While critics say "It's trying to legitimise what is illegal activity," Adidas retorted that graffiti is a legitimate form of art:
The sportswear giant has commissioned graffiti artists from around the world to design a range of sneakers to be sold in Foot Locker stores.
The company said it did not endorse illegal graffiti, but wanted to provide a legal avenue for graffiti artists to display their work.
Adidas spokesman Cameron Baranski said the project encouraged young people to make a living out of graffiti art, instead of writing on walls illegally.
"There's a big difference between what Nuroc's done up there and vandalism and tagging," Mr Baranski said.
"What Nuroc has done up there is a piece of art. I challenge anyone to say it's not a legitimate piece of art."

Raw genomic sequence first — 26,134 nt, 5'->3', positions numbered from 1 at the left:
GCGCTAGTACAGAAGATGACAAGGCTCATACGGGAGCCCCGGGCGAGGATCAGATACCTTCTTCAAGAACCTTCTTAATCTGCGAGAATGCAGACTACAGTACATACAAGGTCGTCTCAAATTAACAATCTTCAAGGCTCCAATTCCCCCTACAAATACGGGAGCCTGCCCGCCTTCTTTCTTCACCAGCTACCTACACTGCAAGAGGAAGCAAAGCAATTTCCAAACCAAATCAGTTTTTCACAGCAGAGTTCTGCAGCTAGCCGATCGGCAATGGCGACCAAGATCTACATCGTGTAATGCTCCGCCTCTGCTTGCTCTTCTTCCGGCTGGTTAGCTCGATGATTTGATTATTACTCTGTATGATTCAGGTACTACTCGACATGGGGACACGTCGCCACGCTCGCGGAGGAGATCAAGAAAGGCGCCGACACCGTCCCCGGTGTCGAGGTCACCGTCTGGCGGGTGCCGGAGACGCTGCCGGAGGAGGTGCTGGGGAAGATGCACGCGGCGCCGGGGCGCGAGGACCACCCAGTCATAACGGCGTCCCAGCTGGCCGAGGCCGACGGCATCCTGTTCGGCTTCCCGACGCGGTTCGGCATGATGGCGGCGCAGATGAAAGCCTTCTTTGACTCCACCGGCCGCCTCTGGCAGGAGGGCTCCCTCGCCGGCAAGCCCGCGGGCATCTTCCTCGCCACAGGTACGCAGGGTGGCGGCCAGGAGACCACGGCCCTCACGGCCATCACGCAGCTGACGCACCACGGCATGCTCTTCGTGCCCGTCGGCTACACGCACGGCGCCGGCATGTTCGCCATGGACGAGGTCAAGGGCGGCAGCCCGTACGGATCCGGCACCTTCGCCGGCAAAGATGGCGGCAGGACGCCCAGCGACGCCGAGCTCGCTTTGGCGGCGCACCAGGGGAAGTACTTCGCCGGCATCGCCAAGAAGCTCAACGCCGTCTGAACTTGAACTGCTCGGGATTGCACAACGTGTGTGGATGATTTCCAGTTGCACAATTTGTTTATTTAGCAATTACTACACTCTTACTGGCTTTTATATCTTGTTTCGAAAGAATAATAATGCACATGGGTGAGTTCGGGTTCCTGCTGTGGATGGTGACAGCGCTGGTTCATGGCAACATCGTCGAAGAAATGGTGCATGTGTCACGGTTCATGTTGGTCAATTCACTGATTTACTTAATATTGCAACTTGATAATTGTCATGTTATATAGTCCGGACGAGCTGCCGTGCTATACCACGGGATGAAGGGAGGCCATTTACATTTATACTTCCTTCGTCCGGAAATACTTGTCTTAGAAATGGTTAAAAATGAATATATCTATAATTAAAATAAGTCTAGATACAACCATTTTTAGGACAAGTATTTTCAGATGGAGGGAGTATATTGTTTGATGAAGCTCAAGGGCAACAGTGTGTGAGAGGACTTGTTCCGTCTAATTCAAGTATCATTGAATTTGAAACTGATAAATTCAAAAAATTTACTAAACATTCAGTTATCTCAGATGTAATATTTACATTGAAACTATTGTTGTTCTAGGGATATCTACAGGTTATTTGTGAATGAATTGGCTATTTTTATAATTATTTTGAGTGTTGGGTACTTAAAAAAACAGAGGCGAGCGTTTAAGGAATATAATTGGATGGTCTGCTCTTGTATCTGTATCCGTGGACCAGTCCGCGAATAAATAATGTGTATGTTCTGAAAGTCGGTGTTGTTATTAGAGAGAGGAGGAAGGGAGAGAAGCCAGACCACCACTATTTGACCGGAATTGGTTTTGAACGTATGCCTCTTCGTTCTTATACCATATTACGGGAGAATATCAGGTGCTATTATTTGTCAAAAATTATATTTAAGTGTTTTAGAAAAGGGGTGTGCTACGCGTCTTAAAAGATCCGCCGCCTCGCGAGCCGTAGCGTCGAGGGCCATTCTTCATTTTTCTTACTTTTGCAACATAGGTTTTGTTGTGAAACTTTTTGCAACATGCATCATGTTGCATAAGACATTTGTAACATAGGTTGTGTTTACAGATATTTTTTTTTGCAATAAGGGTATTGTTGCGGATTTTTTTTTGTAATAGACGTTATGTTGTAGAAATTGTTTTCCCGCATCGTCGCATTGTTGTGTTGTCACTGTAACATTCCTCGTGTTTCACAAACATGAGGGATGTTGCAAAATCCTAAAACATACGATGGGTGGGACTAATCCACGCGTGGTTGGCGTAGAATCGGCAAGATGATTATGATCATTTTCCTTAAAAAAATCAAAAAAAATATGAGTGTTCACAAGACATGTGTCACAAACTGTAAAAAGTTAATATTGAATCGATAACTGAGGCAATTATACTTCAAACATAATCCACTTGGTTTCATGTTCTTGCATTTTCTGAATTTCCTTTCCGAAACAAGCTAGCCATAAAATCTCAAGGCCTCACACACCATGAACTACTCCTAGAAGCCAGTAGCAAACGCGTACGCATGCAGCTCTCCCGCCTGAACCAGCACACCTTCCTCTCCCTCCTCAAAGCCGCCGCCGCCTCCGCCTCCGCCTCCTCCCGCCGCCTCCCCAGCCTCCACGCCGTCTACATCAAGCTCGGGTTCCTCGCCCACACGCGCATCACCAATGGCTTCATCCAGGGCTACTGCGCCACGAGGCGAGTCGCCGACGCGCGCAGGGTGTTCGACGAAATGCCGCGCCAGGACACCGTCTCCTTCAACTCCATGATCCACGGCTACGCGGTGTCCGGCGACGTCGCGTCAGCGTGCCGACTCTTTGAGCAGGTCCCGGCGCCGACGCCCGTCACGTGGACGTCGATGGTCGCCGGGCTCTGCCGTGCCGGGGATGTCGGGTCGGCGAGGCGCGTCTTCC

I think Adidas is on the right track here for public policy reasons, not because I think the ad campaign will work (who knows on that score): Outlawing graffiti only contributes to the outlaw mythos that fuels it. Mainstreaming graffiti - and giving incentives to graffiti artists through payment, access to public spaces, etc. - will help control the medium.
UPDATE: Graffiti is going upscale! Here are the $175 per pair sneakers Adidas is promoting with its graffiti art, dubbed Adidas Originals. Yikes! For $175 I can buy a pair of decent, white sneakers, hire a graff artist to paint them, then take us both out to dinner on the leftover cash.
See Grits' recent series on graffiti law and policy solutions:
- Graffiti, art, vandalism and subversion
- Toward a restorative graffiti policy
- Graffiti solutions: A cost-benefit analysis
- Paint responsibly: Museum offers hands-on graffiti exhibit
- Graffiti on the brain and around the world
- Digital graffiti, or, Is there something to a wall that wants us to write on it?
- R.I.P. Victor Montano: Houston graffiti artist
- Can you be arrested for public knitting?
- Amarillo PD pressures businesses to file graffiti charges
- Out of our minds: Isn't felony graffiti overkill for sixth graders?
- Charging graffiti as a state jail felony?